.replace() method allows you to replace elements in your text. It takes two parameters: the first is the text that you would like to replace and the second is the text you would like to replace it with.
For example, if I wanted to replace the text "apple" with the text "banana", I would use the method
In general this will replace just the first occurrence of the word "apple", so if you wanted to replace all instances of the word "apple" with "banana" you could use the method
.replace(/apple/g,"banana") which uses regex to find every occurrence of the word "apple" with the "g" standing for "global".
One frequent example occurs with data spread over multiple lines or on bullet points. If you try to extract multiple lines of data you will often see a "\n" that appears in your text - this signifies a "new line" in HTML.
You can replace all of these by using the method the method
.replace(/\n/g," ") which replaces the "\" with whatever is between the quotation marks -
" " would add a space and
" || " would add two pipe symbols, for example.
Extracting specific parts of an element
You can use regex on ParseHub to extract specific elements in your data. For example, if your data is extracting a "mailto:" or "Tel:" before an email address, you can use an Extract command, click on the "Use regex" checkbox and enter your regex in the box below to remove that text and only extract the email address or phone number. To extract data after a specific word (e.g. "mailto:", "Tel:"... etc.) you can enter that word followed by (.*) which indicates that you want to scrape everything after it, for example:
mailto: (.*) or
You can find a more comprehensive article on using regex on ParseHub here.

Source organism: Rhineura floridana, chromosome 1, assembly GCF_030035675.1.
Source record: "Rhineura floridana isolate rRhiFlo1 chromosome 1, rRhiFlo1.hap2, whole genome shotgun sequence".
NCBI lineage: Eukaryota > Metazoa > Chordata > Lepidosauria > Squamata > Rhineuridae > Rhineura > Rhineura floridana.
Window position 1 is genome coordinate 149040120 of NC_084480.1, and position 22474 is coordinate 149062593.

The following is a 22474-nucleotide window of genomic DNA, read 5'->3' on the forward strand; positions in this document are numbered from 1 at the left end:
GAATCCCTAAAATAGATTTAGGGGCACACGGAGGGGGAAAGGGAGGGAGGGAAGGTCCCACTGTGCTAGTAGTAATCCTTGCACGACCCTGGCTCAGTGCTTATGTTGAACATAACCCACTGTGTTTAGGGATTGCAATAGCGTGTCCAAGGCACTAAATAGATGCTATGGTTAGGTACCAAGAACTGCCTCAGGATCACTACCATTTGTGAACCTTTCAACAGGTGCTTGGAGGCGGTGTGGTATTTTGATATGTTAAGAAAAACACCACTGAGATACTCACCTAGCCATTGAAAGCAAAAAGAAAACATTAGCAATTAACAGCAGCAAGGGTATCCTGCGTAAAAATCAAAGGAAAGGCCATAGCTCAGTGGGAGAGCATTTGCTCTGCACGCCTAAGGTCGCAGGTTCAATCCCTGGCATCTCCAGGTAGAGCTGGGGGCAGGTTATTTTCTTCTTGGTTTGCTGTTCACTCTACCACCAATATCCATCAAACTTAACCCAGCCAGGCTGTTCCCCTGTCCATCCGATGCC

Regex can be relatively complex but there are websites like Debuggex that can help you find the right regular expression for what you're trying to achieve. This cheat sheet might come in handy.
Adding your own values
You can add your own value to an Extract command by including it between quotation marks in the box of the Extract command.
You can even add in numbers or perform calculations:
Adding the date or time
You can also add in date and time information for your data, including timestamps to see when each row was extracted. For example, adding ddddd to an Extract command will get a number for the date, as the number of milliseconds since January 1, 1970, 00:00:00 UTC.
This tutorial has more details about extracting dates and you can find a comprehensive list of the different functions you can use in the DateJS library.
You can use the + sign in an Extract command to combine the data. For example, if I want to add text to my title, I can do so by adding a + sign and include it between quotation marks:
You can even combine data from previous Select or Extract commands by including the name of those commands in your Extract command. In the case below I've added in two pipe symbols to separate them.
Similarly, you can also perform calculations on any numbers in your data by combining your extracted data with functions (although generally these types of calculations are best left for post-processing). For example, if I select some nutritional values and their information in grams:
I can convert those numbers into another measure like kilograms by:
- Dividing by 1000 to convert from grams into kilograms
The result will look like this:
I can even add on the text "kg" at the end using the + sign in the same or a new Extract command (Note how if I have two Extract commands with the same name, the data that appears in the field with that name is taken from the last command - each one overrides the last):